NEW DELHI: In the worldwide race to develop a vaccine for the Coronavirus, Indian firms are not far behind. Hyderabad-based Indian Immunologicals is collaborating with Australia’s Griffith University to develop a “lead candidate vaccine” for the virus. Company scientists said they are developing a “live attenuated” vaccine, meaning a weakened strain of the virus which will stimulate a strong response from the body’s immune system. The vaccine is envisaged as a single dose providing lifelong immunity.
The same firm is also working with Griffith University for a vaccine against the Zika virus which hit Rajasthan three years ago, infecting 157 people. That vaccine is currently at “pre-clinical toxicology testing stage”.
The Pune-based Serum Institute of India, the world’s largest vaccine manufacturer by volume, says it has reached the animal clinical stage with its Coronavirus vaccine and could have results in about two months. The institute tied up with the U.S.-based drug research company Codagenix to develop a live attentuated Coronavirus vaccine. It says it has already progressed to the pre-clinical trials phase and is hopeful of hitting the market with the vaccine in 2022.
Zydus Cadilla based in Ahmedabad is trying to develop a “DNA Plasmid Vaccine”. DNA immunization is a novel technique used to efficiently stimulate humoral and cellular immune responses to protein antigens and develop immunity.
Hyderabad-based Bharat Biotech and the U.S.-based FluGen along with scientists at the University of Wisconsin-Madison are testing a unique vaccine against the Coronavirus called CoroFlu. Company CMD Krishna Ella said: “If the govenemnt acts fast and treats it as a national emergency, it should be possible to get the vaccine out in about eight months.”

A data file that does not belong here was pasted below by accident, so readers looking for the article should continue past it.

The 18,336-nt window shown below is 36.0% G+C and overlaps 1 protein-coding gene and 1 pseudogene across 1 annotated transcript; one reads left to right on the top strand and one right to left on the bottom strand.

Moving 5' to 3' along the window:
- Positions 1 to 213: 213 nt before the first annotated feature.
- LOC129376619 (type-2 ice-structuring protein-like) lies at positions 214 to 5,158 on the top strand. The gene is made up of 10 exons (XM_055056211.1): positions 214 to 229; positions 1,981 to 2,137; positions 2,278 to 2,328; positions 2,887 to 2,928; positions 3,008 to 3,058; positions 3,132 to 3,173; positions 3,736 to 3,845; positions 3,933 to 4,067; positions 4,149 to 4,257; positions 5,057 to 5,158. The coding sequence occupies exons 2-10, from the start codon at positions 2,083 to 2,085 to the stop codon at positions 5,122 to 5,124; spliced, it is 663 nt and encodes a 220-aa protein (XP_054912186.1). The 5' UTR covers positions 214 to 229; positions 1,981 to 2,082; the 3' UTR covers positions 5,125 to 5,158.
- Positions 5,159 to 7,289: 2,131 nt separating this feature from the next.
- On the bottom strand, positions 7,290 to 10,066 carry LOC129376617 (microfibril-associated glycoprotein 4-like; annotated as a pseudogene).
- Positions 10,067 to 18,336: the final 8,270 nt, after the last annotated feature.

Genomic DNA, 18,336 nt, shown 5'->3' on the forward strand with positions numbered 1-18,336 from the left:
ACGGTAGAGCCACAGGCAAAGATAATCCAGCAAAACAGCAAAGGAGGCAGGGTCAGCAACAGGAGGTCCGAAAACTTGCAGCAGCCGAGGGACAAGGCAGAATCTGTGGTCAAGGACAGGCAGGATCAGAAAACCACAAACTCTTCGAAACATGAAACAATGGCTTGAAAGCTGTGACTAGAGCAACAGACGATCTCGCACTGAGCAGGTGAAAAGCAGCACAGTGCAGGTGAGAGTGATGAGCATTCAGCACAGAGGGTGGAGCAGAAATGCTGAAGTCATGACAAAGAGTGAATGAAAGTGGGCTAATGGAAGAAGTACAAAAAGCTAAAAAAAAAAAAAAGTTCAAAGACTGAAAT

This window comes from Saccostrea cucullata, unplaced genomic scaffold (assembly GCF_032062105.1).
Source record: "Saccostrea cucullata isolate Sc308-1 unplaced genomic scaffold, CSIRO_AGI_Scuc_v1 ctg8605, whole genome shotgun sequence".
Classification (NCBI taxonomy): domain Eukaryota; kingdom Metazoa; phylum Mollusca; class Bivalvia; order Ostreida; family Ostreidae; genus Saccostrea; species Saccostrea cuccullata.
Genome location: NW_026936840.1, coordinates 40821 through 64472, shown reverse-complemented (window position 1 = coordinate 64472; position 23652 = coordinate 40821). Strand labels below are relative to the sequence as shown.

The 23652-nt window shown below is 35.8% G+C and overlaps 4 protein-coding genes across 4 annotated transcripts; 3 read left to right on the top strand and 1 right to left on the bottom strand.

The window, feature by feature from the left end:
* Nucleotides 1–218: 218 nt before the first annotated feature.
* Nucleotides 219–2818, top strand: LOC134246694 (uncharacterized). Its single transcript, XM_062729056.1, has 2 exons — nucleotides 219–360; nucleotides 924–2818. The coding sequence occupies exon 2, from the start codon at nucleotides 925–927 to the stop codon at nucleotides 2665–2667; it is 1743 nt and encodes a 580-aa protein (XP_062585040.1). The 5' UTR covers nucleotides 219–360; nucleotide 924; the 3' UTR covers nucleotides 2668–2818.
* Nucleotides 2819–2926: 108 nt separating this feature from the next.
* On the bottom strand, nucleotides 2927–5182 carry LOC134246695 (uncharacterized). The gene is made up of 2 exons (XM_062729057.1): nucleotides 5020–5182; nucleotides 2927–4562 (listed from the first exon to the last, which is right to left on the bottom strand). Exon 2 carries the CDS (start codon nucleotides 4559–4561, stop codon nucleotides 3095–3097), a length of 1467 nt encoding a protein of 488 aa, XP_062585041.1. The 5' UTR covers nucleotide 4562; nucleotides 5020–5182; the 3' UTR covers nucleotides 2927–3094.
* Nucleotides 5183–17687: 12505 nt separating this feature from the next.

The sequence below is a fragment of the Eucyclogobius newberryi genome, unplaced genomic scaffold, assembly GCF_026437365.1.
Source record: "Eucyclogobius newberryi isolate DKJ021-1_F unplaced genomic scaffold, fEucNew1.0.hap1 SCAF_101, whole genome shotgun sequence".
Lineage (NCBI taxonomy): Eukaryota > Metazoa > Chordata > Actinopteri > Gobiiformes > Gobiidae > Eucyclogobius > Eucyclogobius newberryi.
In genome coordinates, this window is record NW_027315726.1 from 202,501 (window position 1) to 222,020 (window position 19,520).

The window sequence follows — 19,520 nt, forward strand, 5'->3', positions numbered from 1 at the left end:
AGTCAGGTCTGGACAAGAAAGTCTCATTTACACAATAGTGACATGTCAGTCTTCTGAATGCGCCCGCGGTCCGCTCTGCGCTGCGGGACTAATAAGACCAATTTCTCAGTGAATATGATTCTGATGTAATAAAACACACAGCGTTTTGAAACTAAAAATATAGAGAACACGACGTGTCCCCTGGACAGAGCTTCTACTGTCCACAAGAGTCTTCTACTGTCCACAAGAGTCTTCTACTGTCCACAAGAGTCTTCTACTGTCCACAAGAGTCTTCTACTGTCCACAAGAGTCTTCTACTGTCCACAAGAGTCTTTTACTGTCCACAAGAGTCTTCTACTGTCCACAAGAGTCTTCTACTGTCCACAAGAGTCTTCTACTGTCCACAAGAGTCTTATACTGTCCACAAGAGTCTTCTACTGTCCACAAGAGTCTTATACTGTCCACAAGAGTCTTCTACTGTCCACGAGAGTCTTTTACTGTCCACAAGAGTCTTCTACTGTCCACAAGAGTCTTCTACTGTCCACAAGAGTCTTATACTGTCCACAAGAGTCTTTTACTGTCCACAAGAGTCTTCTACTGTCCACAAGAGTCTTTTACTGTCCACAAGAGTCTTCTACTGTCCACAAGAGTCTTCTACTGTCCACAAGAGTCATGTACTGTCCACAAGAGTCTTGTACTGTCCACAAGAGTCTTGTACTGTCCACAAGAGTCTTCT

Ella believes the process will move faster in India since the CoroFlu is based on FluGen’s flu vaccine known as M2SR which is already proven in phase 2 human challenge studies. CoroFlu will be delivered nasally, which follows the path of the coronavirus infection. It is believed that intranasal delivery is more efficient since it induces multiple immune responses.
China, where both the SARS and the Coronavirus originated, is reported to be funding a major vaccine effort. The Hong Kong-based South China Morning Post quoted Zhang Xinmin, director of the China National Centre for Biotechnology Development, in February as saying: “…vaccine development is a priority and we have pulled together all the best units in the country to work towards a breakthrough and to expedite the development of a vaccine.”
Elsewhere, the Coalition for Epidemic Preparedness Innovation (CEPI), a group backed by the Bill & Melinda Gates Foundation, the Wellcome Trust and other investments from other countries, is funding Inovio Pharma, a joint venture of U.S. pharma major Moderna and the US National Institute of Allergy & Infectious Diseases. CEPI wants to see if vaccines for different viruses if developed on the same platform with some adjustments can be applied for the new Coronavirus and reduce the production time.
Experts say it takes about 12 to 18 months to bring a vaccine to trial and one out of every 10 candidate vaccines fail in the trials. Incidentally, according to the World Health Organisation, there are 60 candidate vaccines in various stages of pre-clinical studies.